Twice I saw Noël Coward in the flesh, during his last couple of years: once at the National Film Theatre, being interviewed; and once at a Midnight Matinée at the Theatre Royal Drury Lane.
His answers to questions in the National Film Theatre interview were simple and accurate and lucid—on the page they would look like nothing at all. But as spoken by him, in those infinitely imitated clipped tones, they elicited gales of laughter from the audience.
At the Midnight Matinée, he walked down the aisle, past my seat in the stalls, until he was stopped by another venerable member of the profession, who cried out, “Darling Noël! How are you?”
“Dying,” Coward replied, with a perfectly judged downward inflection, and walked briskly on.
He was, too. Just in time, really: his world, and most particularly his world of theater, was, to his dismay, rapidly disappearing.
Ironically, at the time of Coward’s death he was enjoying an ongoing revival of interest in his early work, which had started with the appearance, at a small theater club in North London, of a production of his 1930 masterpiece, Private Lives, continued with a stupendously cast production of the even earlier Hay Fever at Laurence Olivier’s newly established National Theatre, and another, in the West End, of his still shocking Design for Living (1933).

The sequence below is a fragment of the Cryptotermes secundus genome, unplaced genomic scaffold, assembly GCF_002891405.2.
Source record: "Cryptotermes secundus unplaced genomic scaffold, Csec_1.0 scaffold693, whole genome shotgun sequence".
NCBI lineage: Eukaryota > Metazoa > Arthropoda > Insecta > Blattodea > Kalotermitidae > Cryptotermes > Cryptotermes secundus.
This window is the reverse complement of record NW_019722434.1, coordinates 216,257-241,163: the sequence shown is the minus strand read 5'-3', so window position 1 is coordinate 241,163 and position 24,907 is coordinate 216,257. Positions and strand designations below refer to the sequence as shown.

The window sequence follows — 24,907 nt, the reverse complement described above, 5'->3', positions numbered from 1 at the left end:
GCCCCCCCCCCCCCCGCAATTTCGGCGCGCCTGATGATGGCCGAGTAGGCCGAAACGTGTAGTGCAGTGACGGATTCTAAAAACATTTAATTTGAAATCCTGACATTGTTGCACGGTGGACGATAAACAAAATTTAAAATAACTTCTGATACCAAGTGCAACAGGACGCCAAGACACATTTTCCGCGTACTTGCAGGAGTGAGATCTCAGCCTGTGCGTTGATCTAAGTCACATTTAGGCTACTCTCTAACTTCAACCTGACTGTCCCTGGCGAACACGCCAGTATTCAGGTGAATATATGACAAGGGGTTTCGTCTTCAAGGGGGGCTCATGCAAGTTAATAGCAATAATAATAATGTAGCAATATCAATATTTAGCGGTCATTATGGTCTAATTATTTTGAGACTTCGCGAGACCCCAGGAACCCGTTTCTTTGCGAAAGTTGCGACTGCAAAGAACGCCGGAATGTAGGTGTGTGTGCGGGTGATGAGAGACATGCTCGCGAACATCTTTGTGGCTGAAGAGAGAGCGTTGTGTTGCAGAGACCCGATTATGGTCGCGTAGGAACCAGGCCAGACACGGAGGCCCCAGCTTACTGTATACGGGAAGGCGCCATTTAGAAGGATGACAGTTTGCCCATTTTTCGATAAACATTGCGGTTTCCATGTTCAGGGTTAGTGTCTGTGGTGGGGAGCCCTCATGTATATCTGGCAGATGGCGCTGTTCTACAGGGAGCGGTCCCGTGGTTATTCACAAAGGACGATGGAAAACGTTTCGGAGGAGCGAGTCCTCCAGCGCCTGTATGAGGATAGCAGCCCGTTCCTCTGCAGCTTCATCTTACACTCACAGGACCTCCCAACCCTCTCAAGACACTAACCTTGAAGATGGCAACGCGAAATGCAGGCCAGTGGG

Soon there were revivals of his wartime plays Blithe Spirit, Present Laughter, and This Happy Breed. Coward’s postwar work, however, had seldom been successful and was never revived; nothing that he wrote in the last 25 years of his life—plays and musicals galore—proved to have any staying power.
Coward’s fall from grace as a writer was long drawn out and very public, accompanied by a spirited rearguard attempt on his part to discredit the new school of theater, which he perceived to be reducing to rubble everything he stood for.
This sour and censorious Coward, this querulous Coward, is much in evidence in Barry Day’s Noël Coward on (and in) Theatre, a thorough, useful, and handsomely produced compendium of his extensive writing on the medium through which he most frequently and most effectively expressed himself.
Coward explored the possibilities of theater with fanatical thoroughness, writing plays from boyhood and taking in across the course of his long working life revue, musical theater, operetta, ballet, and even, surprisingly but triumphantly, historical epic, in the form of Cavalcade, his 1931 account of British life in the first 30 years of the 20th century.
Throughout his career, and notwithstanding this engagement with history, Coward strenuously insisted that the purpose of the theater was fundamentally to entertain. The words of his song “If Love Were All” have often been thought to be autobiographical:
I believe that, since my life began,
The most I’ve had is just a talent to amuse,
If love were all!
Again and again in Day’s pages, Coward tells us that theater is not a place for ideas, for probing motive, for engaging with the dark or the barely understood in human life—it is diversion, pure and simple. And, indeed, this may be true of his postwar output.